At 125, is now the time to invest in Nintendo?
By Patrick Foot, financial markets writer at IG
On Tuesday, Japanese gaming giant Nintendo passed a milestone that not many companies on global exchanges can boast of: its 125th anniversary.
50 of those 125 years have been spent listed on Japanese stock exchanges, a long and venerable history that has seen the company benefit from startling creative thinking and foresight. For that reason, it is still one of the biggest video games companies in the world, and the only major console manufacturer that focusses solely on video games.
But celebrations at Nintendo’s Kyoto headquarters will be tempered by a few problematic years for the business. It started 2014 with an announcement that projected Wii U sales for the fiscal year were being reduced from 9 million to 2.8 million. Bad news has continued to dog the company since, and its share price is currently down over 20% from January 16, the day before the announcement.
That poor performance becomes even more stark when compared to Japan’s leading index, the Nikkei 225. Despite a tough economic year for Japan, the Nikkei is currently up 2.5% and posting seven-year highs; Nintendo’s last earnings announcement saw operating loss nearly double that of the previous year. Wii U sales were up, but still well off target sales. The revised 2.8 million figure was not hit and 3DS sales (previously Nintendo’s saving grace) missed a revised target of 13.5 million (down from 18 million).
New targets were set – 3.6 million Wii U and 12 million 3DS sales – and Nintendo’s stock price dropped 13% in ten days. Clearly, Nintendo has its work cut out if it wants to remain on course for a 250th centenary in 2139.
Even the continuing slide in Japan's currency has failed to spark Nintendo into life. Data from IG's forex trading platform.
First stop is their upcoming earnings announcement on October 29, where the company reports on how it’s performing against targets halfway through its fiscal year.
So far, Nintendo has kept reiterating its promise to return to a profit of ¥20 billion this fiscal year despite losing almost ¥10 billion in its first quarter. And there are plenty of reasons for investors to feel cautiously optimistic about its ability to reverse its current downtrend, even if the market consensus is that ¥20 billion may be a stretch too far.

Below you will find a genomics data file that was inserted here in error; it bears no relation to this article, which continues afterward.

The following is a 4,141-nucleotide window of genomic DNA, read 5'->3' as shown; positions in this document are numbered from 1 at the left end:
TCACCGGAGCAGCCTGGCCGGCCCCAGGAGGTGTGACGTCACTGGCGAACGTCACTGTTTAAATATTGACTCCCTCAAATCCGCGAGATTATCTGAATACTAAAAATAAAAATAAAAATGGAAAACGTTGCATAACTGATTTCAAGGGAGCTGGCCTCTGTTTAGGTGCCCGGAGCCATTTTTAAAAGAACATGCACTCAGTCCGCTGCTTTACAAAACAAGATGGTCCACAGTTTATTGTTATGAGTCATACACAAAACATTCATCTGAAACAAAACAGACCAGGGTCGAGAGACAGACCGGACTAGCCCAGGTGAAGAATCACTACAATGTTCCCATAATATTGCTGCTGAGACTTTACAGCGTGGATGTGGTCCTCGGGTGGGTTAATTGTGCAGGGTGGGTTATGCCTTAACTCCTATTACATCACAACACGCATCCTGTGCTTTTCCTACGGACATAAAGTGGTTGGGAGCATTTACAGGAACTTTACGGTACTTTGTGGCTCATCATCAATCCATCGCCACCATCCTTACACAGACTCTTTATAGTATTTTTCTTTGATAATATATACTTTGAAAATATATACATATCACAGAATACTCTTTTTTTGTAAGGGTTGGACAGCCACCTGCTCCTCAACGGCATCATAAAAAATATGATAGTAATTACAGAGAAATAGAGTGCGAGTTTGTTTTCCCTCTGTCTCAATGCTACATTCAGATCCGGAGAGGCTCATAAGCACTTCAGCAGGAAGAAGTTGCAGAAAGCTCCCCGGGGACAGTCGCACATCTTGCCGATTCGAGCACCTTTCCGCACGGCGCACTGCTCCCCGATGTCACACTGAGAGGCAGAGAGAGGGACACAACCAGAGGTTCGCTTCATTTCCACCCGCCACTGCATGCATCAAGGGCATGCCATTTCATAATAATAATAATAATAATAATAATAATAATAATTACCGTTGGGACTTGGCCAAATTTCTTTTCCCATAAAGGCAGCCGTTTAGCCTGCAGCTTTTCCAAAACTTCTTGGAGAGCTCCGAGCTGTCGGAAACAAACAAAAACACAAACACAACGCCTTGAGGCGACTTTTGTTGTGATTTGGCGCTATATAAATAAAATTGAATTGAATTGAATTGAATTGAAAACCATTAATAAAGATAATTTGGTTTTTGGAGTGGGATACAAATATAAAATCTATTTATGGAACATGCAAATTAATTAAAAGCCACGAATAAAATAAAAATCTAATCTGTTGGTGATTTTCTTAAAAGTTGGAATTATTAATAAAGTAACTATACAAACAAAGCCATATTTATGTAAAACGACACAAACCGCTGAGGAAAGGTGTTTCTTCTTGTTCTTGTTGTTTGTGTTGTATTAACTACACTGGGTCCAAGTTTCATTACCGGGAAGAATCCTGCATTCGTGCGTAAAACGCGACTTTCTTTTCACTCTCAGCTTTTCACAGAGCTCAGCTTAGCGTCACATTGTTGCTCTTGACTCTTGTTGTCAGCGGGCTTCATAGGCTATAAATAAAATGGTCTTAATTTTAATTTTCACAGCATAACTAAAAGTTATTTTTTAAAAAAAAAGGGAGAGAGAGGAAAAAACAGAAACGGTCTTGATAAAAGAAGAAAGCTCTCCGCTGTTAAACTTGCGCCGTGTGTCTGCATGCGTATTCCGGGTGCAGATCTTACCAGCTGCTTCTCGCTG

The release of Mario Kart 8 in May this year and Super Smash Bros in Q4 2014, with Bayonetta 2 and Hyrule Warriors in between, should provide compelling reasons for the Wii U to be a must-have gift this Christmas.
In Japan, they will be joined by the newest iterations of the DS series – the New 3DS and New 3DS XL – which, as some commentators have noted, brings Nintendo’s release schedule for the DS closer to that of Apple.
Further beef to Nintendo’s arsenal comes from its impending ‘Amiibo’ figures, collectable NFC additions that resemble somewhat the hugely successful Skylanders and Disney Infinity series. Whilst it has been noted that the success of ‘Amiibo’ depends on sales for the Wii U and New 3DS – since those are the only platforms that feature native support for the figures – they should help maximise profit from devices and could act as a sales driver.
Nintendo has been forthcoming about the reasons for the Wii U’s failure, which it blamed mainly on confused marketing and a lack of support. Now, it has a host of new products to push core consoles forward – but whether it can address marketing issues, and whether those products can swing Nintendo back to profit soon enough to remains to be seen.
It would be foolish to write off a company that has adapted and innovated for 125 years, and perhaps Nintendo’s venerability is the biggest single reason to believe that they can return from this current malaise. For investors, fans and Nintendo themselves though, the next six months should be a very interesting time.
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